Downhill bikes are full suspension bicycles, whereas bikes with only 80mm of fork travel usually only have a front suspension to dampen some road imperfections on mostly smooth forest or urban roads.
Do I Need A Fork At All If I Only Ride On Low-Quality Paved Roads?
Do you need a fork if you are simply riding on low-quality paved roads? No. Would it make things a lot smoother if you had one? Absolutely. The thing with an 80mm travel fork is that 80mm isn’t a lot of travel, but that doesn’t mean it’s useless.
It makes most journeys more comfortable, and with the condition of some of the paved roads these days, an 80mm travel fork will help cushion the impact of some of those imperfections and bumps in the road.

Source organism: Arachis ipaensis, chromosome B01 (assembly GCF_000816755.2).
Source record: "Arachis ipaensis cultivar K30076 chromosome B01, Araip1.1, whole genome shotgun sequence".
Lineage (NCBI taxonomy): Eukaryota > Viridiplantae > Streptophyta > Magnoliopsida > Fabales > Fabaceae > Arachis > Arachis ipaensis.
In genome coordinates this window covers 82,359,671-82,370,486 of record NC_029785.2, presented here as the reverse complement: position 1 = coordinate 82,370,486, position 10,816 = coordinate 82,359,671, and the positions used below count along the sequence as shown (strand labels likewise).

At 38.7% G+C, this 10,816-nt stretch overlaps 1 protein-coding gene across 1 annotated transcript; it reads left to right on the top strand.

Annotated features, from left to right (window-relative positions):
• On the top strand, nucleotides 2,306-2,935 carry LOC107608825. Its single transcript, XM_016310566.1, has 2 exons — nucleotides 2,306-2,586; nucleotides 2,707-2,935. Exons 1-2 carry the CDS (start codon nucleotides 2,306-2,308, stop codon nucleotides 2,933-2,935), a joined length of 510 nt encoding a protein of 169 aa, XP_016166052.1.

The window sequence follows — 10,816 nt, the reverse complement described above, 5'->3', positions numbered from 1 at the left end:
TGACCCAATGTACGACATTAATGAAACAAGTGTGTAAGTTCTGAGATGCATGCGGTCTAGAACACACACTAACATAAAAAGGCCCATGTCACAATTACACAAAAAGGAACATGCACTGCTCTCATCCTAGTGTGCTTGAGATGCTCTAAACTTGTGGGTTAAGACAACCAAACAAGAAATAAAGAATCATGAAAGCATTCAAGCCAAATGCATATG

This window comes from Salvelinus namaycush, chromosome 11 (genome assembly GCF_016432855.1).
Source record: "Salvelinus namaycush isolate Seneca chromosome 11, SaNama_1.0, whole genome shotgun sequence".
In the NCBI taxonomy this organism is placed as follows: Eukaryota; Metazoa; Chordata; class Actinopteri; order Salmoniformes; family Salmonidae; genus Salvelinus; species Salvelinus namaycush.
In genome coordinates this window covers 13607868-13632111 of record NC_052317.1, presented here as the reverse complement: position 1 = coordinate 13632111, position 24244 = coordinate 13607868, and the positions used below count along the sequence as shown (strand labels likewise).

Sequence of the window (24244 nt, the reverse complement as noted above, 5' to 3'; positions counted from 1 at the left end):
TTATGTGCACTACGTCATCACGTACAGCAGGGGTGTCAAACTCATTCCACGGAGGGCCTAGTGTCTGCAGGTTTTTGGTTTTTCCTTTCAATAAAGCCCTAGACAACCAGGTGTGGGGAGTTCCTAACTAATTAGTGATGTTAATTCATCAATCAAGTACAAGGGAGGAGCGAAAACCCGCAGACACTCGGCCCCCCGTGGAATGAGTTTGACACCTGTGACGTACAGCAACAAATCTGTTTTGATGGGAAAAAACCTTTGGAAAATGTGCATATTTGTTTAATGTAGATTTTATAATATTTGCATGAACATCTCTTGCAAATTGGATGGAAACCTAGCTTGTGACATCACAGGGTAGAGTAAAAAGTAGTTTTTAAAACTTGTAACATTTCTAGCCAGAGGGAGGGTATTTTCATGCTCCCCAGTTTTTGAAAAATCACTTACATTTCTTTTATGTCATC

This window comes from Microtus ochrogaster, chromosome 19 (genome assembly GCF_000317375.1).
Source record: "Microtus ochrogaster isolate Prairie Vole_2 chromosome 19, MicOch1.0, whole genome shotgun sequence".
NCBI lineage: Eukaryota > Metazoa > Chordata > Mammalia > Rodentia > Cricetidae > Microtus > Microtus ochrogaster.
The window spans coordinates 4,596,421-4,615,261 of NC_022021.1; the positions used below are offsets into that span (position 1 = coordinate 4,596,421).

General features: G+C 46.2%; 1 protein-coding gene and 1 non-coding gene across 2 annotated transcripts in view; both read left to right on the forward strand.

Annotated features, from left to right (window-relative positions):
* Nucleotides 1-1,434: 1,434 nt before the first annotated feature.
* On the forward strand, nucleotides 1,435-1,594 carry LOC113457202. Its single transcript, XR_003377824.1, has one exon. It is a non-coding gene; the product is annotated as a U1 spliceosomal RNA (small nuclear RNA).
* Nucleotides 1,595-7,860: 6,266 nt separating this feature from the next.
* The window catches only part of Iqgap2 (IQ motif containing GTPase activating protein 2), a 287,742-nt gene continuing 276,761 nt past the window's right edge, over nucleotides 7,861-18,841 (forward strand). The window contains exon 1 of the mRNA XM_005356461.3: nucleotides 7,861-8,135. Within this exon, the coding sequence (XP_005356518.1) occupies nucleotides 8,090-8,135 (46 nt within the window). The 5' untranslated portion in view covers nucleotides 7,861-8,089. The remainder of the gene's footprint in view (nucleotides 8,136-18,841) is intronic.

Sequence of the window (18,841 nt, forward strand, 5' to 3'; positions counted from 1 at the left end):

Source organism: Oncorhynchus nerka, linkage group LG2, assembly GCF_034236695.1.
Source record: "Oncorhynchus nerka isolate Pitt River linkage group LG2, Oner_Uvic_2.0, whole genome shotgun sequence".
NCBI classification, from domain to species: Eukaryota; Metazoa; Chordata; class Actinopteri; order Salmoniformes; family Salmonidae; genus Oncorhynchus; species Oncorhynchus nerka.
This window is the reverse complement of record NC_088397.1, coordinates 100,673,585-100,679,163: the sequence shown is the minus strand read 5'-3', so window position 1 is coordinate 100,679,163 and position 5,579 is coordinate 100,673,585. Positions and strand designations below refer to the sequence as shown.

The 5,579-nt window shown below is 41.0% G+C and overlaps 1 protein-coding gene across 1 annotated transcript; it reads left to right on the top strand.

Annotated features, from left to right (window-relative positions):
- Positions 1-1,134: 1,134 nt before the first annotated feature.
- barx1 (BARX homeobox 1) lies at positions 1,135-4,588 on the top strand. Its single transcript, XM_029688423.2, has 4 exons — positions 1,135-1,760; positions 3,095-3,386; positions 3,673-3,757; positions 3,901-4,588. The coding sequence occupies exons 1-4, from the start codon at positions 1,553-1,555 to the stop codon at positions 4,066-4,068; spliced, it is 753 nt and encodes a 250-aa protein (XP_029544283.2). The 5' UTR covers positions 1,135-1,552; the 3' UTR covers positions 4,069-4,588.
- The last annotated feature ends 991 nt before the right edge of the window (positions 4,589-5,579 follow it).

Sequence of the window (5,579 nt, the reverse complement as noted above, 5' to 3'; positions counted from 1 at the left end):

Of course, you could just opt to avoid forks with travel altogether, and although some low-quality paved roads are pretty rough, you wouldn’t exactly hurt yourself or feel overly uncomfortable on the road with a fork without travel.
Still, if you want a comfortable ride, even if you only use paved roads, a fork with a small amount of travel will definitely help.
Do All Forks Have Travel?
Not all forks have travel because not all bikes need that element of suspension. Road bikes, fitness bikes, fixies, dutch style bikes for example, aren’t likely to run into terrain that’s uneven enough to warrant a fork with travel, so they come without suspension forks.